Home Posts HIMSS recap: Prevailing over the battle to provide the ideal patient experience

HIMSS recap: Prevailing over the battle to provide the ideal patient experience

HIMSS recap: Prevailing over the battle to provide the ideal patient experience

Twelve professionals from various healthcare specialties filed into the room and took their seats. Whispers settled and the conversation began: How can providers give patients an ideal experience, while managing important business processes and preventing data inaccuracies?

We spent an hour listening to thoughts from healthcare leaders at HIMSS 2022. This is a summary of the strategies they are using to make the patient experience better and easier to deliver.

Defining the patient experience

Patient experience is a team effort between patient access staff, clinical teams and billers who must all coordinate to manage expectations around treatment price, coverage benefits and payments. This coordination happens at every step of the patient journey, with front-end processes affecting downstream success.

Inaccuracies can lead to unexpected or incorrect bills, which frustrate patients, impact a provider’s bottom line and may cause switching of providers for future care.

To avoid these consequences, there are three things providers can do now to provide a better patient experience throughout their organization.

1. Put more focus on patients

Patients are at the heart of healthcare, and establishing a positive relationship begins long before the provider interaction. Providers must be conscious to not let business processes detract from the patient experience at any point of their care journey.

Patients need to feel supported and engaged starting with their first contact with an organization. This may be at the time of scheduling their appointment when eligibility is requested and verified, or when checking in for a visit and their demographic and contact information is confirmed.

Every step is an opportunity to clarify price, benefits and payment details, which many patients often have questions about. It’s best to proactively confirm and address these details early and inform patients often.

2. Accelerate the digital consumer experience

While a patient-first focus has been the center of consumerism in healthcare, a strong digital consumer experience was lacking before the pandemic. With the disruption of COVID-19 have come many advancements in making technology a more integral part of healthcare – a shift that has modernized and simplified much of the patient experience.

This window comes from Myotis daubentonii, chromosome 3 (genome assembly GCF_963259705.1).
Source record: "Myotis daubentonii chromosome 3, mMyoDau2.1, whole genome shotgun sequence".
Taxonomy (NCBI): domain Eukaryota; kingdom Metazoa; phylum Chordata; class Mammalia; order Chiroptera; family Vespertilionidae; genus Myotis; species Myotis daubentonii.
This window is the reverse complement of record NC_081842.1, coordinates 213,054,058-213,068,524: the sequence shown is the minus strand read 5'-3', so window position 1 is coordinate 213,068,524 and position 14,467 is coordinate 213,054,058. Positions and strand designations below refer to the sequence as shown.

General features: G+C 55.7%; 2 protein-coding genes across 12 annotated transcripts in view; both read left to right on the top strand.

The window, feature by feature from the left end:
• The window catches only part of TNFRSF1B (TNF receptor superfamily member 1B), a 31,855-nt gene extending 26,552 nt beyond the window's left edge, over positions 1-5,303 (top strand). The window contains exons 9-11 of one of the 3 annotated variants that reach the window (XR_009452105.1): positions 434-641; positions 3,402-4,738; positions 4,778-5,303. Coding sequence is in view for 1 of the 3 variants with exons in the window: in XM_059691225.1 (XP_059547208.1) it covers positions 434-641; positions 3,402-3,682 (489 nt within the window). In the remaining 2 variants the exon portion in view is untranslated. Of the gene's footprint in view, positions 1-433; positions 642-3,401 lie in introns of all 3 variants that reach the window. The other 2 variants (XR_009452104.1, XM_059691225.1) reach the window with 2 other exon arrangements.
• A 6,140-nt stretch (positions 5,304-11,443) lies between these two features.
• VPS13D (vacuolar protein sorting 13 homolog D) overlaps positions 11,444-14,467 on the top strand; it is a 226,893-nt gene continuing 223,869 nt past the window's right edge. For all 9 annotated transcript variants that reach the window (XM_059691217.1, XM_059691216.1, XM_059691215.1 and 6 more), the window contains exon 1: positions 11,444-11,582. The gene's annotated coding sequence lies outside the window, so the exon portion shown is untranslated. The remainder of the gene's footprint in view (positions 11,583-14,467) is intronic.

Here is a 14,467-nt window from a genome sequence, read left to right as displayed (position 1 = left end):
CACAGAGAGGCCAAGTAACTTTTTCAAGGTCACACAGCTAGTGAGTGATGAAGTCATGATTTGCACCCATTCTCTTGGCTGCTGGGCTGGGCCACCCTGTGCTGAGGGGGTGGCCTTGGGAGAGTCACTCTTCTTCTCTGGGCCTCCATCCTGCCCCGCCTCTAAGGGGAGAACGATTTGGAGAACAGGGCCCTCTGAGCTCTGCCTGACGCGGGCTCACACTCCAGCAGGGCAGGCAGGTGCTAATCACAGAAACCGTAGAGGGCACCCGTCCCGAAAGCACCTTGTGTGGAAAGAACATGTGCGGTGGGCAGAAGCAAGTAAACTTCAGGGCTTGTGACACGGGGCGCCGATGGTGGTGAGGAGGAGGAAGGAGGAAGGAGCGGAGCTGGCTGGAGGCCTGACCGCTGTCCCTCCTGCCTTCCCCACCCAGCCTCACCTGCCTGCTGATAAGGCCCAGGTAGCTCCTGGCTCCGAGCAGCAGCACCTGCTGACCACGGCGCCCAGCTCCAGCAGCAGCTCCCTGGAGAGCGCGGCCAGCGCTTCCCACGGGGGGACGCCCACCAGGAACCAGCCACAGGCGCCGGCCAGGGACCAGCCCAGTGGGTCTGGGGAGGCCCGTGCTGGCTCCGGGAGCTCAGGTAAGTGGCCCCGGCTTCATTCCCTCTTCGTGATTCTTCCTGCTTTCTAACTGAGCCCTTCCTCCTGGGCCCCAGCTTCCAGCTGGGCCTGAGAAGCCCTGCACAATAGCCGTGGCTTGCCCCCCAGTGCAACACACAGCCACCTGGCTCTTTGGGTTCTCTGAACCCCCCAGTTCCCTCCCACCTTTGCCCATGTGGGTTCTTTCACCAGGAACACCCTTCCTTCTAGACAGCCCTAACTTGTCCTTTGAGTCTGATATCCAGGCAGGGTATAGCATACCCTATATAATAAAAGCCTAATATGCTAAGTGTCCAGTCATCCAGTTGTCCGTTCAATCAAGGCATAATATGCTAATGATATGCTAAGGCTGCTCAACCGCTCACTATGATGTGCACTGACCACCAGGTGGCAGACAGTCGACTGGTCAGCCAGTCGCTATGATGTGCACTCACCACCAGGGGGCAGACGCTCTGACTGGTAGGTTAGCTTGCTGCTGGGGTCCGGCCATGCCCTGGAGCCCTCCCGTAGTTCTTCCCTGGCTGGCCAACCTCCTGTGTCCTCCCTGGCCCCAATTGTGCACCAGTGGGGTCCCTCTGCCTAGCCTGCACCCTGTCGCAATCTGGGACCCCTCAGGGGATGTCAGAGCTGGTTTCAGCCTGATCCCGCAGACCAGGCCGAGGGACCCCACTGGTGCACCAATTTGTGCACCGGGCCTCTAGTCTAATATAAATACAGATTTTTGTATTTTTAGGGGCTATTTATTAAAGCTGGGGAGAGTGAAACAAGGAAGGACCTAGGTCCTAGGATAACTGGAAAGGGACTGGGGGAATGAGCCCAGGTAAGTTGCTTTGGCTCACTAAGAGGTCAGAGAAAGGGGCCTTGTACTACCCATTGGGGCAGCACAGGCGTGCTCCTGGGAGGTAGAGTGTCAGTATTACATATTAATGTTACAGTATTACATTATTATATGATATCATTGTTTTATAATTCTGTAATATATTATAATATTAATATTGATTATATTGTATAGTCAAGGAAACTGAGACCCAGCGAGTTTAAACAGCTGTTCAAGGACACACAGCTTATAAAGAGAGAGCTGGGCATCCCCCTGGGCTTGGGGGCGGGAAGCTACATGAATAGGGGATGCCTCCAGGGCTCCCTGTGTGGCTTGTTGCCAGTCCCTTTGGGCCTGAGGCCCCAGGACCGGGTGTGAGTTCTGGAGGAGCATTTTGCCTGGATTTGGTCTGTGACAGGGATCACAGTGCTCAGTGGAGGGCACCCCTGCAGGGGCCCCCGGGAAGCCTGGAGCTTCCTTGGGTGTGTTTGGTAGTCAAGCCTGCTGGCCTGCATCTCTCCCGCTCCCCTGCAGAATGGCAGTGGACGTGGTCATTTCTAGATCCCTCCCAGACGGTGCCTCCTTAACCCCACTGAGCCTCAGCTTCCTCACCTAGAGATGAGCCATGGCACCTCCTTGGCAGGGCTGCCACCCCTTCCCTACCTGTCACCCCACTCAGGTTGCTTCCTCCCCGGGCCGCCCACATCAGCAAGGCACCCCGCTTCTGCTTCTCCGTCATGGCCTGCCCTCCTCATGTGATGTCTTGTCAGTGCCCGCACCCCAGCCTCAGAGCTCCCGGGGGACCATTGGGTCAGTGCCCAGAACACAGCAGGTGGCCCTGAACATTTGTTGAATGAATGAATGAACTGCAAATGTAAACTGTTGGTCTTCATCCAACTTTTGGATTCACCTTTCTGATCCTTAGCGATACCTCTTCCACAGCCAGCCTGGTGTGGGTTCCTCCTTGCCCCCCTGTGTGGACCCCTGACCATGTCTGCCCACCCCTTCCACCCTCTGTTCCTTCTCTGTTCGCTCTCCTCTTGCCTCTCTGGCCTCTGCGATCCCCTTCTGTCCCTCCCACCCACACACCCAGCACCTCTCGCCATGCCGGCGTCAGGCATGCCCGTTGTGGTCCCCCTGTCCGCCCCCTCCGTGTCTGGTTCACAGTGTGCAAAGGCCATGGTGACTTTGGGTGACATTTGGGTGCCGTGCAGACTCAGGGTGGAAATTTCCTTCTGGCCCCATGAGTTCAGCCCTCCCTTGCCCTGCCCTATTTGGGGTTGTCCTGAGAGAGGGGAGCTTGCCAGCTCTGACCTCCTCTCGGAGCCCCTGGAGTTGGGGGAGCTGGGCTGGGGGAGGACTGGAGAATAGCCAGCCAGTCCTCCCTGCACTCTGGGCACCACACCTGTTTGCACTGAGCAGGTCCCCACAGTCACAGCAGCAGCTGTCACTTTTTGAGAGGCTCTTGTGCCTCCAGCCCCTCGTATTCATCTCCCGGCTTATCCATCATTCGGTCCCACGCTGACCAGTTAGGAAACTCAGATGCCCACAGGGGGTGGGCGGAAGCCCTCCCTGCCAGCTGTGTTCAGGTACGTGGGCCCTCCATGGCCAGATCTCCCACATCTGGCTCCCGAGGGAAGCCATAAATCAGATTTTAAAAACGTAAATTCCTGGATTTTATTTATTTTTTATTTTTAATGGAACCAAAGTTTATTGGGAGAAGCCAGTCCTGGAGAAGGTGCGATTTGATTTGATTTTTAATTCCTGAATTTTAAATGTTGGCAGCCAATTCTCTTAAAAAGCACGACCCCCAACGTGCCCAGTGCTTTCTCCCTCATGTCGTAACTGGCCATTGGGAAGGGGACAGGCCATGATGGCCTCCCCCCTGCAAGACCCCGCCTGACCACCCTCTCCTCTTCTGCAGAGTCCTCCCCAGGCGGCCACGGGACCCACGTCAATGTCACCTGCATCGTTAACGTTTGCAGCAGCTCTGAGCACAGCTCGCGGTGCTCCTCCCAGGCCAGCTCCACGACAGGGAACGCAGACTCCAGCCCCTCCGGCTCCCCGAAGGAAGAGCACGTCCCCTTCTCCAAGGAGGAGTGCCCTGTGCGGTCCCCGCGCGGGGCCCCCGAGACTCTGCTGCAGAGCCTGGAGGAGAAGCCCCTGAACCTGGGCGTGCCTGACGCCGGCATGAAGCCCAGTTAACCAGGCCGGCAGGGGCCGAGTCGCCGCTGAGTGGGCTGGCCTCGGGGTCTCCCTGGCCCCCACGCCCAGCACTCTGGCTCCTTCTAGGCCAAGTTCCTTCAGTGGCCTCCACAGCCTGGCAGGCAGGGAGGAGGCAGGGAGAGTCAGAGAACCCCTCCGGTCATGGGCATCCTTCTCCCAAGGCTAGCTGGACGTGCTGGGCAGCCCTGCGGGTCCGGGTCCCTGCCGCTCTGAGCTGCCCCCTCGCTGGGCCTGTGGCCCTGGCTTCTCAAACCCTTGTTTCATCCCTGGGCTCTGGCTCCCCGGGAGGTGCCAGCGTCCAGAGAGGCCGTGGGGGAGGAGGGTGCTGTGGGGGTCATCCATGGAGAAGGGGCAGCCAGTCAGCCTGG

Providers set aside long-term plans to roll out technology, opting instead to act right away where they could in order to meet immediate patient needs during the pandemic. Progress was more important than perfection, and although there is more work to be done to improve the healthcare consumer experience, this was a giant step forward.

There are now more ways to schedule and confirm appointments than over the phone. With the right software, eligibility can be verified in real-time using fewer details than everything on an insurance card or even without an insurance card available. In many ways, providers are better able to react to the needs of patients through digital processes, meeting them where they are better than ever before.

3. Balance patient expectations with staff needs

One of the discussion participants described her organization’s goal for this year in one word: balance. Everyone on her team agrees the pandemic was an extraordinary event. Now, they are working to establish a balance between patient expectations and staff needs.

Embracing digital-first processes helps improve the patient experience, but it does not replace personal interactions or fully answer the call to ensure staff feel supported. Providers must commit to establishing a balance between how technology can make things better and the value of a human approach for both patients and team members.

Staff’s ability to complete more tasks in a shorter amount of time with technology does not eliminate the need for them to spend time explaining details and addressing concerns with patients. The time saved in work can be reallocated to create the people-first encounters patients expect.

There are some instances where technology serves better as a replacement vs. an enhancement, such as self-service patient technology for those who’d rather fill out forms or make requests online. However, it’s best to offer such processes as an option instead of a requirement, which still accounts for those patients who may prefer more traditional methods. A prime example would be a young, tech-savvy patient compared to an elder patient.

Improving the patient experience with Inovalon

There’s never been one sure-fire way to meet all patients’ expectations, and the pandemic heightened that as providers reacted to ongoing changes and new requirements. Through a focus on patients, rapid adoption of technology and finding balance between the two, many healthcare professionals have laid a strong foundation for delivering a high-quality patient experience.

In addition to hosting this focus group at HIMSS, we introduced our new product during the Market Debut session: ABILITY Registration Assurance. For more on how this solution can impact your front-end efficiencies and back-end success, visit our HIMSS Market Debut program page.

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